I sold my home in Vermont this past June (I now live in New Jersey), and since the closing, that area has received tremendous amounts of rain. As a result, the new owners have had water in the finished basement. They claim we knew about the leaking in the basement because they discovered "staining" from where it had occurred before.
We never had water in the basement in the eight years we lived there, other than condensation on the pipes, which would weep onto the floor. After wrapping the pipes in foam insulation and having air conditioning installed in the home, we never had that problem again. We did disclose this issue on the seller disclosure form. I'm concerned, however, and don't know what my next steps should be.
When it comes to proving disclosure fraud, the buyers have to prove that you knew or should have known about the problem. That's a pretty high bar for them to reach.
To get there, the buyers have to find a "smoking gun," of sorts. The evidence that you knew about the problem might include neighbors who would testify that you complained to them regularly about water in the basement. Or, the buyers might find a plumbing company that turns out to have been someone you hired in the past to correct flooding, and the company can produce invoices for services rendered.
If you never had any flooding in the eight years you were there, then you probably don't have to worry about someone finding some sort of proof that says otherwise.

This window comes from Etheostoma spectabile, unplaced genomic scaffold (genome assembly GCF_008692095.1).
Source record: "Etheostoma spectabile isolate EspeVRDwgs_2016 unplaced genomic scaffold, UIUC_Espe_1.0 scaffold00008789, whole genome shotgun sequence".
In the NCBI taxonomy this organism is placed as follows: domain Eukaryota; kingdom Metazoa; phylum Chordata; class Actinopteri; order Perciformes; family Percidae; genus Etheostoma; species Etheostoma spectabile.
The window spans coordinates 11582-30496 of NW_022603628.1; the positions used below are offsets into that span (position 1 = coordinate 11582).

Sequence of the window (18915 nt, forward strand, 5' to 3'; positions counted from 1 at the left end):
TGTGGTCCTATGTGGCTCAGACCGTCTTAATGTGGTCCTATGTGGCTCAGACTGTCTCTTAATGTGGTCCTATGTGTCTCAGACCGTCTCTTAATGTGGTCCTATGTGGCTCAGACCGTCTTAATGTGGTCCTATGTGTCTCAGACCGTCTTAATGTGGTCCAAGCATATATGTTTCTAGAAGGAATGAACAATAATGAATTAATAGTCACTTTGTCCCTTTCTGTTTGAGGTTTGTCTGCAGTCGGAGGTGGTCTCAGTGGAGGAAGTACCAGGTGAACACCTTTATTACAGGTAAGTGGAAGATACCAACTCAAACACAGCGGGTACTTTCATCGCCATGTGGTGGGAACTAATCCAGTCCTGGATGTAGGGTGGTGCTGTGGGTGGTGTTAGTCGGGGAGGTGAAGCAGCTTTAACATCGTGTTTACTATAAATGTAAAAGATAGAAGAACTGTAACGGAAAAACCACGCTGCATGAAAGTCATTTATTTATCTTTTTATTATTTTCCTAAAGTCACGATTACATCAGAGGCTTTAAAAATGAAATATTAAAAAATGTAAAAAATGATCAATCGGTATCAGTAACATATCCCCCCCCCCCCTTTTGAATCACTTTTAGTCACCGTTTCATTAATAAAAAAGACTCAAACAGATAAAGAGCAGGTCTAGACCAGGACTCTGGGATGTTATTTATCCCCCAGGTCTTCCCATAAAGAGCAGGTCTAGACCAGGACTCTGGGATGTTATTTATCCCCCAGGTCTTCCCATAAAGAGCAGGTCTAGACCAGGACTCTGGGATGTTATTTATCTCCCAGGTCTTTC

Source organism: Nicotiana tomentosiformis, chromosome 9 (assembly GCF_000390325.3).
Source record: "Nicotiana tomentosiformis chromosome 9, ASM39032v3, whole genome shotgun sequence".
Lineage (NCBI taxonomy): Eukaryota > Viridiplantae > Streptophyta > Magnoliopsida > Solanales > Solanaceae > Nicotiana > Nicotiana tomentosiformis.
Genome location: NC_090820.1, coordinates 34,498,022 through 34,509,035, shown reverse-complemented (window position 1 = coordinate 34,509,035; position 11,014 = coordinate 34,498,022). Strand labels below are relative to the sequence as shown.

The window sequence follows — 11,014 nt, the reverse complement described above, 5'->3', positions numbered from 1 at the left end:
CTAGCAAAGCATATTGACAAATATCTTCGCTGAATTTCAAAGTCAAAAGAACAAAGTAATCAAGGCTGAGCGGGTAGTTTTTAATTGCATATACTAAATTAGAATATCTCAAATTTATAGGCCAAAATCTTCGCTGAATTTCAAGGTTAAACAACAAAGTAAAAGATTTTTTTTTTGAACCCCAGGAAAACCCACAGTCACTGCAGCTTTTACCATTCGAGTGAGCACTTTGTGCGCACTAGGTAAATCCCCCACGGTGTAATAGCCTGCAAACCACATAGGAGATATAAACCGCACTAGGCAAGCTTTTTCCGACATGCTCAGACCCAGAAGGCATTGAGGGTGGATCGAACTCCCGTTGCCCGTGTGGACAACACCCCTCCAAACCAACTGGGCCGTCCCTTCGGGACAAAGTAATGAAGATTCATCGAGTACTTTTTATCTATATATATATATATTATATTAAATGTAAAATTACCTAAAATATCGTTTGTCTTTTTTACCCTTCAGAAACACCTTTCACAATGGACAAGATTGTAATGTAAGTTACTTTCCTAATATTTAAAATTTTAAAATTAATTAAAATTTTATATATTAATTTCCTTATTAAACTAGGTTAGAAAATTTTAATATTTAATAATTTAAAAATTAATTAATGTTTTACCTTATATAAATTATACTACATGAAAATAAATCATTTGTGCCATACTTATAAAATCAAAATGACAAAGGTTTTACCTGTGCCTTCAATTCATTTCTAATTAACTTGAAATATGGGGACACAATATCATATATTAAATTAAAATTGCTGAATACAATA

If the buyers pursue this, they'll find their way to an attorney or to small claims court. Once that happens, you'll need to find an attorney who can guide your response to their legal claims.
We made an offer on a house that is about 80 years old. It was advertised as renovated, but our home inspector found two major problems.
The seller has agreed to fix one of the problems, a wiring issue, to the tune of about $3,400. The other problem involves a structural issue. When the house was renovated by the previous owners, they removed a floor furnace and did an inadequate job of shoring up the foundation.
When we first looked at the house, we expressed concern about the dip in the floor over that location. The seller's licensed contractor said it was no big deal and estimated it will cost $1,100 to fix. But the inspector says it needs to be repaired and our contractor estimated it will cost $3,700. The seller was already balking at paying for the $1,100 repair.
We do have an inspection contingency, so we could walk away from the contract. We would prefer not to do that, but we worry that if she did make the repairs that we would end up with a house that was still improperly renovated.
You're wise to have found a top-notch home inspector who called your attention to these potentially troubling and difficult problems. Given the current market conditions, you need to be focused on yourself and the condition of the house you're looking to buy.
While the sellers' circumstances might limit what they're willing to do to repair the problems with the home, you need to look at the price you're paying for the home to determine whether the seller must make the repairs when you compare the home to others in the area.
Another important issue to consider: How badly do you want the house?
If you want it only if these issues are taken care of, then you should allow the seller to do the repair, but agree to have a reinspection based on the work that has been completed.
Or, the seller can discount the house further and you can do the work yourself once you move in.
The ball is in your court. I've seen some extraordinary concessions from sellers lately because of their desperation to sell in a very slow market.